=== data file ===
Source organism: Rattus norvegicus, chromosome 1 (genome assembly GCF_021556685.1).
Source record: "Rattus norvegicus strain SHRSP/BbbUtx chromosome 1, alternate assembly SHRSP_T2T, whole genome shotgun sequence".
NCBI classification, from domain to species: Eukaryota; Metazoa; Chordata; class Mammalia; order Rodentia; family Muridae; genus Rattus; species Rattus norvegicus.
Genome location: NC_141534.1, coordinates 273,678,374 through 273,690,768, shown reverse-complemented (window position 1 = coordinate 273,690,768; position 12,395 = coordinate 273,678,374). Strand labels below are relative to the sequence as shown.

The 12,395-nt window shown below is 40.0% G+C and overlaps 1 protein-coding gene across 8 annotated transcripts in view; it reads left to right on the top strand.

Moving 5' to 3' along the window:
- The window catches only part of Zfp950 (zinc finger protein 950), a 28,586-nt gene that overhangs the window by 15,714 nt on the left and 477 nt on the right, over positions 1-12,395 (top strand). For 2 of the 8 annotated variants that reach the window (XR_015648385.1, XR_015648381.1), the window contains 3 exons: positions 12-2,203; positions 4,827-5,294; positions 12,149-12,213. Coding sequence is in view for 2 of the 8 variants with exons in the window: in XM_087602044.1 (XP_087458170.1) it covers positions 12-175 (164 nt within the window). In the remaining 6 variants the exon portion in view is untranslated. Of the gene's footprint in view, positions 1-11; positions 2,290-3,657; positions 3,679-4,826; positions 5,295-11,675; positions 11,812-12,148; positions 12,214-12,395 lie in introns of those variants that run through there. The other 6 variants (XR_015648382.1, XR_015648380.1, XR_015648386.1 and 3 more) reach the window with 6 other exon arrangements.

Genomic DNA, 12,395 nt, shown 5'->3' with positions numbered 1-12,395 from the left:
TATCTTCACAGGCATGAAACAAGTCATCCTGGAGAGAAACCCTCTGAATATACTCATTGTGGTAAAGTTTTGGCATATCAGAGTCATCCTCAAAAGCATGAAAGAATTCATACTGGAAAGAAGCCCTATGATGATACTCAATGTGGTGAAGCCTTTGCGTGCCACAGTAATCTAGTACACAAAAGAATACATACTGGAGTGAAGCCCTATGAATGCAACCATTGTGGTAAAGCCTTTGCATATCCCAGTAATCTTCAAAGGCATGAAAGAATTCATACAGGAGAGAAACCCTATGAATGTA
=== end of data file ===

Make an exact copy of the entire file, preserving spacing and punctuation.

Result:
Source organism: Rattus norvegicus, chromosome 1 (genome assembly GCF_021556685.1).
Source record: "Rattus norvegicus strain SHRSP/BbbUtx chromosome 1, alternate assembly SHRSP_T2T, whole genome shotgun sequence".
NCBI classification, from domain to species: Eukaryota; Metazoa; Chordata; class Mammalia; order Rodentia; family Muridae; genus Rattus; species Rattus norvegicus.
Genome location: NC_141534.1, coordinates 273,678,374 through 273,690,768, shown reverse-complemented (window position 1 = coordinate 273,690,768; position 12,395 = coordinate 273,678,374). Strand labels below are relative to the sequence as shown.

The 12,395-nt window shown below is 40.0% G+C and overlaps 1 protein-coding gene across 8 annotated transcripts in view; it reads left to right on the top strand.

Moving 5' to 3' along the window:
- The window catches only part of Zfp950 (zinc finger protein 950), a 28,586-nt gene that overhangs the window by 15,714 nt on the left and 477 nt on the right, over positions 1-12,395 (top strand). For 2 of the 8 annotated variants that reach the window (XR_015648385.1, XR_015648381.1), the window contains 3 exons: positions 12-2,203; positions 4,827-5,294; positions 12,149-12,213. Coding sequence is in view for 2 of the 8 variants with exons in the window: in XM_087602044.1 (XP_087458170.1) it covers positions 12-175 (164 nt within the window). In the remaining 6 variants the exon portion in view is untranslated. Of the gene's footprint in view, positions 1-11; positions 2,290-3,657; positions 3,679-4,826; positions 5,295-11,675; positions 11,812-12,148; positions 12,214-12,395 lie in introns of those variants that run through there. The other 6 variants (XR_015648382.1, XR_015648380.1, XR_015648386.1 and 3 more) reach the window with 6 other exon arrangements.

Genomic DNA, 12,395 nt, shown 5'->3' with positions numbered 1-12,395 from the left:
TATCTTCACAGGCATGAAACAAGTCATCCTGGAGAGAAACCCTCTGAATATACTCATTGTGGTAAAGTTTTGGCATATCAGAGTCATCCTCAAAAGCATGAAAGAATTCATACTGGAAAGAAGCCCTATGATGATACTCAATGTGGTGAAGCCTTTGCGTGCCACAGTAATCTAGTACACAAAAGAATACATACTGGAGTGAAGCCCTATGAATGCAACCATTGTGGTAAAGCCTTTGCATATCCCAGTAATCTTCAAAGGCATGAAAGAATTCATACAGGAGAGAAACCCTATGAATGTA